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Pharmaceuticals can be defined as "chemical substances used in the treatment, cure, prevention or diagnosis of disease or used to otherwise enhance physical or mental well-being".1 They may be prescribed for a limited duration or on a regular basis for chronic disorders and can be for human or veterinary use.
The World Health Organisation (WHO) states:
“The global pharmaceuticals market is worth US$300 billion a year, a figure expected to rise to US$400 billion within three years. The 10 largest drugs companies control over one-third of this market, several with sales of more than US$10 billion a year and profit margins of about 30%. Six are based in the United States and four in Europe. It is predicted that North and South America, Europe and Japan will continue to account for a full 85% of the global pharmaceuticals market well into the 21st century. Companies currently spend one-third of all sales revenue on marketing their products - roughly twice what they spend on research and development.”
The regulation of medicines really came into being in the 1950s and 1960s when Thalidomide, taken in the early stages of pregnancy to relieve morning sickness, caused unpredicted serious birth defects. To prevent this from happening again, in 1963 the Committee on Safety of Drugs was set up. Under the terms of the Medicines Act of 1968, this committee was renamed the Committee on Safety of Medicines and later, the Commission on Human Medicines. This Act requires that medicines must be licensed before they can be sold in the UK. Licences for medicines are only granted when a product meets high standards of safety and quality and works for the purpose intended.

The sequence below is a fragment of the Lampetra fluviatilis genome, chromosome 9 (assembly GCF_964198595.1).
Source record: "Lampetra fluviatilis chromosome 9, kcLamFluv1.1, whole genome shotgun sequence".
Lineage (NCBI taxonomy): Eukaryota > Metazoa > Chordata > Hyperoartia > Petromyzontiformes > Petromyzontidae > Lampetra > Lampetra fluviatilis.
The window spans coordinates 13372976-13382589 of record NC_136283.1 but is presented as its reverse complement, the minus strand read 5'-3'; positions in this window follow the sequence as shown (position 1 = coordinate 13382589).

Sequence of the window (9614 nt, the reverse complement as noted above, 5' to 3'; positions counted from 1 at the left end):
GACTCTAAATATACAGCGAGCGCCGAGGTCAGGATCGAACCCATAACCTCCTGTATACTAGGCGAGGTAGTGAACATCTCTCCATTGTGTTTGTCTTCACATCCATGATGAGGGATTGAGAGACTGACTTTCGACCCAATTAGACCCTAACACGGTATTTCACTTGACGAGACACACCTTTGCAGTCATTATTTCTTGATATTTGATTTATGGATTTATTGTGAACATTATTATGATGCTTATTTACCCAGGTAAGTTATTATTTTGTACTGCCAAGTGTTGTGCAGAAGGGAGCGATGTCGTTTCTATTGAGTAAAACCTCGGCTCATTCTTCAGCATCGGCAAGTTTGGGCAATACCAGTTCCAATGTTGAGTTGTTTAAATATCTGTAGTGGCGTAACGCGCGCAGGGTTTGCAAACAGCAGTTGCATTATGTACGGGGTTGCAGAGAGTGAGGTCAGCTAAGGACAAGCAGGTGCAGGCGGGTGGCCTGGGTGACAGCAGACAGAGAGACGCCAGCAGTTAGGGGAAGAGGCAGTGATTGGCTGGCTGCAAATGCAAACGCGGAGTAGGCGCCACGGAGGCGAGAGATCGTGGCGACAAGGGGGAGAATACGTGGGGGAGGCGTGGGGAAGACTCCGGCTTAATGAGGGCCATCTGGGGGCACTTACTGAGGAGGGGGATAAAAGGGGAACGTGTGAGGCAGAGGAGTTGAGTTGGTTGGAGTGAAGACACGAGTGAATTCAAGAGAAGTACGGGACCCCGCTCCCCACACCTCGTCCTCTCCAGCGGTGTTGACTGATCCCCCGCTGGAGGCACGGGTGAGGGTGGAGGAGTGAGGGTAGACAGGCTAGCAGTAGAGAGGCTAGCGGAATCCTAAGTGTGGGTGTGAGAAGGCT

The US Food and Drug Administration (FDA) can trace its origins back to the appointment of Lewis Caleb Beck in the Patent Office around 1848 to carry out chemical analyses of agricultural products, a function that the newly created Department of Agriculture inherited in 1862. Then in 1930 the department was given the name “Food and Drug Administration” which was based on the 1906 Pure Food and Drugs Act. Since then the FDA and its responsibilities have gone through immense change to keep up with the rapid developments which have occurred during the past century. To this day, these changes continue.
With advances in technology, new challenges are faced by Health Authorities. Therefore, the rules and regulations surrounding pharmaceuticals also have to continual change to keep up and invariably regulations must increase.
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